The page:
Justice Gorsuch’s addition to the Court will also have impact on employers in other areas of the law that intersect with employment issues. For example, Masterpiece Cakeshop v. Colorado Civil Rights Commission, No. 16-111, has been pending on the Supreme Court docket for an unusually long time, and certiorari has yet to be granted or denied.  In Masterpiece, a baker was found to have violated Colorado’s Anti-Discrimination Act by refusing to bake a wedding cake for a same sex couple.  The baker is seeking Supreme Court review, claiming that the anti-discrimination law violates the First Amendment and religious liberty protections.

While on the Tenth Circuit, Justice Gorsuch wrote a concurrence in Hobby Lobby in favor of expansive interpretations of religious liberty.  However, with Justice Kennedy routinely writing watershed opinions in favor of legal protections for LGBT people, it is unclear how a case like Masterpiece Cakeshop would be decided, and considering the conflicting issues, whether there are four votes in favor of certiorari.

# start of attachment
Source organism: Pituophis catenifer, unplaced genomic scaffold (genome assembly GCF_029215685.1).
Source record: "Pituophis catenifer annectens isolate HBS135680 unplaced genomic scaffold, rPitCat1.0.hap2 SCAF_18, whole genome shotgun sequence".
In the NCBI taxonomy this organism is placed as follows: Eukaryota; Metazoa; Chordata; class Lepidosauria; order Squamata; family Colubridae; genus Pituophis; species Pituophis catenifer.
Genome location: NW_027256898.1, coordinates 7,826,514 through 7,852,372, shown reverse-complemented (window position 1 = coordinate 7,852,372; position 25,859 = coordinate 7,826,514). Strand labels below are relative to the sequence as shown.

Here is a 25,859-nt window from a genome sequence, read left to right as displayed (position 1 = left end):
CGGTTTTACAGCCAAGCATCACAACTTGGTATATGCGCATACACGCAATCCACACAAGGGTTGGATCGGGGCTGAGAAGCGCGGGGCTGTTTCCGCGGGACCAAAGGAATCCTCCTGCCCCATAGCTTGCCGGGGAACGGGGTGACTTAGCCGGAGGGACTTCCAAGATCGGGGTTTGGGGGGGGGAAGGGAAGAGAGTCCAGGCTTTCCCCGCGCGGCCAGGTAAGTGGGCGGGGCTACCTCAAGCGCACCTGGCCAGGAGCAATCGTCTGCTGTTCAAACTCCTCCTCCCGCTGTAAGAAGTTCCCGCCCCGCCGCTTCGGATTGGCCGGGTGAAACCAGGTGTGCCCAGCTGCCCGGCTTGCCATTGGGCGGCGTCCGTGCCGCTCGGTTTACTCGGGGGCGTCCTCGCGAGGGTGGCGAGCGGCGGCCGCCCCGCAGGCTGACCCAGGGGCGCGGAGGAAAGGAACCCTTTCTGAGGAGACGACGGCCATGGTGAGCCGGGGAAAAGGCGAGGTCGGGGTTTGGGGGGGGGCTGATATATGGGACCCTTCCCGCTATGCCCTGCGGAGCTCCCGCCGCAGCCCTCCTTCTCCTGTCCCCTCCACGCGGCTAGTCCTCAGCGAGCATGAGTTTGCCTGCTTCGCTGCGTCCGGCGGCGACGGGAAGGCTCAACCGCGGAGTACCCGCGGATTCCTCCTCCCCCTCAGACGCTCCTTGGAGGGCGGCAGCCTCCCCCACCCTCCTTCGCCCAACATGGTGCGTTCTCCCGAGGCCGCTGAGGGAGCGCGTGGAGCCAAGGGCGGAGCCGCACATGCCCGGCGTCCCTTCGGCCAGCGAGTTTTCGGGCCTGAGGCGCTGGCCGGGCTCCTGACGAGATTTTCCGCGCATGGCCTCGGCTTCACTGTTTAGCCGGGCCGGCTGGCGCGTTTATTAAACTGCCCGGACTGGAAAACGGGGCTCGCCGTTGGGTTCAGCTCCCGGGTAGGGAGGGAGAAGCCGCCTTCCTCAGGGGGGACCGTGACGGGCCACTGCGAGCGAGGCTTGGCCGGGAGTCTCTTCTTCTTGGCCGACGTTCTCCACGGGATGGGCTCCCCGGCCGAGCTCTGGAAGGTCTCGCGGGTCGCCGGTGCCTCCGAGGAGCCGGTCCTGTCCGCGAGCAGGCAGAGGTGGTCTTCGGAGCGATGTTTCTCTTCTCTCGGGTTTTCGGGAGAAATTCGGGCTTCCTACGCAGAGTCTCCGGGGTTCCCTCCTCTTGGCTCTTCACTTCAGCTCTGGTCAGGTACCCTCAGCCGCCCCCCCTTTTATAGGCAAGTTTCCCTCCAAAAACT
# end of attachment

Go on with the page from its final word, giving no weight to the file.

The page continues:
Becoming the 101st Supreme Court Justice, Neil Gorsuch is likely to have a tremendous impact on labor and employment cases. Stay tuned to this blog as we examine new decisions as they are handed down.

FUN FACT: The photo of Justice Gorsuch is courtesy of Seyfarth Shaw L&E partner Kyle Peterson (second from right), who was recently sworn in before the US Supreme Court as part of a trip to Washington, DC, sponsored by the Women’s Bar Association of Illinois. 

 

By Dawn Reddy Solowey

Seyfarth Synopsis: In a recent federal case the employer has challenged the EEOC Enforcement Guidance on Retaliation taking the position that a religious accommodation request does not meet the test for protected activity under Title VII. In defending retaliation litigation, employers should consider whether there is a viable argument that a request for religious accommodation is not sufficient to establish protected activity as a matter of law –and, in any event — to proceed carefully when considering the request.